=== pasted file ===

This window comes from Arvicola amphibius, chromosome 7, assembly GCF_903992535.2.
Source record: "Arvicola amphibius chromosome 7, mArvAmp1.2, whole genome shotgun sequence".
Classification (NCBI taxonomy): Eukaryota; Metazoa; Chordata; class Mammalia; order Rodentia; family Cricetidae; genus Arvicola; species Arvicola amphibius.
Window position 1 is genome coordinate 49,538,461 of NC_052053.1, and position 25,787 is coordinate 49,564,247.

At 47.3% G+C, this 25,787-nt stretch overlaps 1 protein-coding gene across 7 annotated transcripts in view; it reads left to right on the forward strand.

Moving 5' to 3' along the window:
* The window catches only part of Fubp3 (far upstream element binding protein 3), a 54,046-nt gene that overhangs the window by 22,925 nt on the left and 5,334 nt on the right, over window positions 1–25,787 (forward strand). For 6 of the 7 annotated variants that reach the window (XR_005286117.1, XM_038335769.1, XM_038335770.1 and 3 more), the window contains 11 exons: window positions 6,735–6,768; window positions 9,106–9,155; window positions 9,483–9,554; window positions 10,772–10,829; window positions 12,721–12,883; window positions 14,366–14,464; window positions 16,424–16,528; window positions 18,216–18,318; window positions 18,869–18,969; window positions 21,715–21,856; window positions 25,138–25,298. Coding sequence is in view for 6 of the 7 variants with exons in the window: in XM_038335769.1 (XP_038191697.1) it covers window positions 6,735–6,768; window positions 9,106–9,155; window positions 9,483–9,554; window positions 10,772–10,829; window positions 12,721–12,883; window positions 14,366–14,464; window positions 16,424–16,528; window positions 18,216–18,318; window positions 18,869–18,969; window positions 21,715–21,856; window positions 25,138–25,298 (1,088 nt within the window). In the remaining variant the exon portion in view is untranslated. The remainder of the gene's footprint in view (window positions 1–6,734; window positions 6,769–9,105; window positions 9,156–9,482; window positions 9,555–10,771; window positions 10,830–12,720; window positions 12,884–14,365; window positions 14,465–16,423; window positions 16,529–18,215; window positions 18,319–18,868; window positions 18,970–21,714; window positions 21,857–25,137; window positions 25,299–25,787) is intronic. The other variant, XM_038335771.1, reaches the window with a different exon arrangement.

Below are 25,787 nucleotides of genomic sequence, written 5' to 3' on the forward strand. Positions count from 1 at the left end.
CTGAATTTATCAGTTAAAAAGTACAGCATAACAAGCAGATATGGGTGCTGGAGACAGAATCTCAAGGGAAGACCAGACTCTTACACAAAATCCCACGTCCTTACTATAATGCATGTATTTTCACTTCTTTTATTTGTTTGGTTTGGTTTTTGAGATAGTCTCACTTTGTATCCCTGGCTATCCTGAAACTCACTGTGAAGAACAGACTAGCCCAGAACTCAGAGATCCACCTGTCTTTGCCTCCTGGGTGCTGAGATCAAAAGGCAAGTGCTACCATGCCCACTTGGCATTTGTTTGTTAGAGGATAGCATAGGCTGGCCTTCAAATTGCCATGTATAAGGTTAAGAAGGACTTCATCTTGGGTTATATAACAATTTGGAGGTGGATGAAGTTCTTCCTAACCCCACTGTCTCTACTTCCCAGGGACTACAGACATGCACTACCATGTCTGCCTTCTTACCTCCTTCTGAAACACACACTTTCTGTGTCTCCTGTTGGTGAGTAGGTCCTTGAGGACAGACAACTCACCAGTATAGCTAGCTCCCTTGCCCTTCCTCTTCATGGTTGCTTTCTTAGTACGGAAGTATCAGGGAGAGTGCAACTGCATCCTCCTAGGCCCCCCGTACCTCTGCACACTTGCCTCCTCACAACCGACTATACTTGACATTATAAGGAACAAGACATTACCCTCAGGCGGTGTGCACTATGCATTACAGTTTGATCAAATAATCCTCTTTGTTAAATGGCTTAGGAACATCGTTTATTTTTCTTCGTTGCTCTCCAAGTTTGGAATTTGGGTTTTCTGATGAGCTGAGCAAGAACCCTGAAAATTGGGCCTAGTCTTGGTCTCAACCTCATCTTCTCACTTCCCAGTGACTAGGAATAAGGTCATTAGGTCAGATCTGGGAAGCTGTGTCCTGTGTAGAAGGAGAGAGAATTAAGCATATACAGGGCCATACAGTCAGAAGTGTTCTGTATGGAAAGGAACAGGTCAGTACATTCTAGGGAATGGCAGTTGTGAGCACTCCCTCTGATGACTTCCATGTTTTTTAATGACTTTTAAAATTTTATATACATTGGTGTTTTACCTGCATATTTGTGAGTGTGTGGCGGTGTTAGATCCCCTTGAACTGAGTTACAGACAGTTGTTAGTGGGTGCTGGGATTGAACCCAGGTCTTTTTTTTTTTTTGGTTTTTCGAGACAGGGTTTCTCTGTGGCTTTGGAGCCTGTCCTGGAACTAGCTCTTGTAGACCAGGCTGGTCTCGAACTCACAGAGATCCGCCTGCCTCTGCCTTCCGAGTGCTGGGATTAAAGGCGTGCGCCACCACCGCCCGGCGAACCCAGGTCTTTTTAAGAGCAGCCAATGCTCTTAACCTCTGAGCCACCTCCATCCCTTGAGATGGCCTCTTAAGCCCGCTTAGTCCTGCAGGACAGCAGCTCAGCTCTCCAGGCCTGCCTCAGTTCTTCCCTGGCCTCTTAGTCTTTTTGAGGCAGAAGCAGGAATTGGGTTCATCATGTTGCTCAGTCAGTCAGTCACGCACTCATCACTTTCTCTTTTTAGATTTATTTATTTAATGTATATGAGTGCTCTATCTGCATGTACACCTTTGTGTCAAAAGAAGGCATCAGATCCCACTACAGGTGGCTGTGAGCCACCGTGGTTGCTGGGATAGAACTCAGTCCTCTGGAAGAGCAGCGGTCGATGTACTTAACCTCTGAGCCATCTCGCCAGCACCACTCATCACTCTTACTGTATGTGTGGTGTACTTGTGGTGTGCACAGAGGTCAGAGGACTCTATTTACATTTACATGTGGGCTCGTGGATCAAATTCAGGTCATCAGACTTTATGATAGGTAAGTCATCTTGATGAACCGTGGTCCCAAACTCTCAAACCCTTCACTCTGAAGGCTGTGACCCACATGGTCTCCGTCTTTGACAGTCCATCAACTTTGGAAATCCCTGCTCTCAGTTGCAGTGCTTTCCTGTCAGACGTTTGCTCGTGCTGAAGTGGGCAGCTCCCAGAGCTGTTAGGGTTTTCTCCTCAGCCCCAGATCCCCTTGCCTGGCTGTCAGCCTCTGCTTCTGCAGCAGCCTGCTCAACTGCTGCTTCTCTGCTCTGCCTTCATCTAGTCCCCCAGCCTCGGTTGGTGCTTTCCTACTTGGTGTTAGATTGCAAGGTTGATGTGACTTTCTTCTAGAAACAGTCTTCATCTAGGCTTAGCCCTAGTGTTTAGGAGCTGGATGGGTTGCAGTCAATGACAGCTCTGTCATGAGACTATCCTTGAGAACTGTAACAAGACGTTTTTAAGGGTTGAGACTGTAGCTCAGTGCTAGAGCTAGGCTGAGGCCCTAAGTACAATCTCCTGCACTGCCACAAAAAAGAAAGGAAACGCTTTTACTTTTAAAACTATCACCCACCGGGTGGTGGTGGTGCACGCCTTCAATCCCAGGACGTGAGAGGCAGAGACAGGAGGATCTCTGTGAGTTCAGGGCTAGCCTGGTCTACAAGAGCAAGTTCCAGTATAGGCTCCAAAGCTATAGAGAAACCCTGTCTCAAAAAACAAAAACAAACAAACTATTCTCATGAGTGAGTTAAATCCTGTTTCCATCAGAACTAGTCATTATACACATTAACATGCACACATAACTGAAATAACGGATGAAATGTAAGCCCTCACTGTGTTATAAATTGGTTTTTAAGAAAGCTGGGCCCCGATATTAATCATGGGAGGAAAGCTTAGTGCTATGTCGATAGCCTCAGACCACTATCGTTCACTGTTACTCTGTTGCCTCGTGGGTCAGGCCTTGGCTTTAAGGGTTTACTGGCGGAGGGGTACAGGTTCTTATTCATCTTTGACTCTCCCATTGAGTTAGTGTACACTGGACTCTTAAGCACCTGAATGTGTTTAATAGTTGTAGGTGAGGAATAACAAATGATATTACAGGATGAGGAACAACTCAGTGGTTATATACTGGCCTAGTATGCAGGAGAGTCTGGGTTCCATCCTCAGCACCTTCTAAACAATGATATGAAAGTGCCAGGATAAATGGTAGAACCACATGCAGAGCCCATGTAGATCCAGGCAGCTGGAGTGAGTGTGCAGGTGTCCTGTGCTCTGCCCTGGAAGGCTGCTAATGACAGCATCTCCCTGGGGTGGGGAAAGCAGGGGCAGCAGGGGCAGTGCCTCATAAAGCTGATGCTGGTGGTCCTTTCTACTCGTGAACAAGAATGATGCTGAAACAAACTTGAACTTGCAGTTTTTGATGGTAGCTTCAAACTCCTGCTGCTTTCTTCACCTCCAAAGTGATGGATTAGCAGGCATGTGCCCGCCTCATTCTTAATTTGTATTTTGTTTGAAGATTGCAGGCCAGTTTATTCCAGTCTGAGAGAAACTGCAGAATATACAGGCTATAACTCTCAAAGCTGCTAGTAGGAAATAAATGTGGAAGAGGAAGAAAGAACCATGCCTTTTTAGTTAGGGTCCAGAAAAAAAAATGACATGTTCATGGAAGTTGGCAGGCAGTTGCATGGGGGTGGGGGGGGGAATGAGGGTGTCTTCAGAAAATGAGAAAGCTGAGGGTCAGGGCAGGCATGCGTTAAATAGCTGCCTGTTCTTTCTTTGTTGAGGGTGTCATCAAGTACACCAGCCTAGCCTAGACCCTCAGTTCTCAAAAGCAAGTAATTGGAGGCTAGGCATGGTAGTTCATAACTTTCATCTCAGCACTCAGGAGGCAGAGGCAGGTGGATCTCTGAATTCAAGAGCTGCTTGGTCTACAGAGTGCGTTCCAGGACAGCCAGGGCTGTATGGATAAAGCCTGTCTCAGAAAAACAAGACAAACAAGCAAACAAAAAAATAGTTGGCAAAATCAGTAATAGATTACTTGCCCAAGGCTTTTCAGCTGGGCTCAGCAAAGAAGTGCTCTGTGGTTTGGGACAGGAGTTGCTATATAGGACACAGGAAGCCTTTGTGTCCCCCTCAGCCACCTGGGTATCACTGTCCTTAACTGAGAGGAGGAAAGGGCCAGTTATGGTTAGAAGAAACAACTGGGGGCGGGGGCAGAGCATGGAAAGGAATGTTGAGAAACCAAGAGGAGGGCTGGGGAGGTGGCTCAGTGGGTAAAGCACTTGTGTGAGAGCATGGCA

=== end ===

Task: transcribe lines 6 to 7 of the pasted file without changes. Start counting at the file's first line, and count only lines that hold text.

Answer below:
Moving 5' to 3' along the window:
* The window catches only part of Fubp3 (far upstream element binding protein 3), a 54,046-nt gene that overhangs the window by 22,925 nt on the left and 5,334 nt on the right, over window positions 1–25,787 (forward strand). For 6 of the 7 annotated variants that reach the window (XR_005286117.1, XM_038335769.1, XM_038335770.1 and 3 more), the window contains 11 exons: window positions 6,735–6,768; window positions 9,106–9,155; window positions 9,483–9,554; window positions 10,772–10,829; window positions 12,721–12,883; window positions 14,366–14,464; window positions 16,424–16,528; window positions 18,216–18,318; window positions 18,869–18,969; window positions 21,715–21,856; window positions 25,138–25,298. Coding sequence is in view for 6 of the 7 variants with exons in the window: in XM_038335769.1 (XP_038191697.1) it covers window positions 6,735–6,768; window positions 9,106–9,155; window positions 9,483–9,554; window positions 10,772–10,829; window positions 12,721–12,883; window positions 14,366–14,464; window positions 16,424–16,528; window positions 18,216–18,318; window positions 18,869–18,969; window positions 21,715–21,856; window positions 25,138–25,298 (1,088 nt within the window). In the remaining variant the exon portion in view is untranslated. The remainder of the gene's footprint in view (window positions 1–6,734; window positions 6,769–9,105; window positions 9,156–9,482; window positions 9,555–10,771; window positions 10,830–12,720; window positions 12,884–14,365; window positions 14,465–16,423; window positions 16,529–18,215; window positions 18,319–18,868; window positions 18,970–21,714; window positions 21,857–25,137; window positions 25,299–25,787) is intronic. The other variant, XM_038335771.1, reaches the window with a different exon arrangement.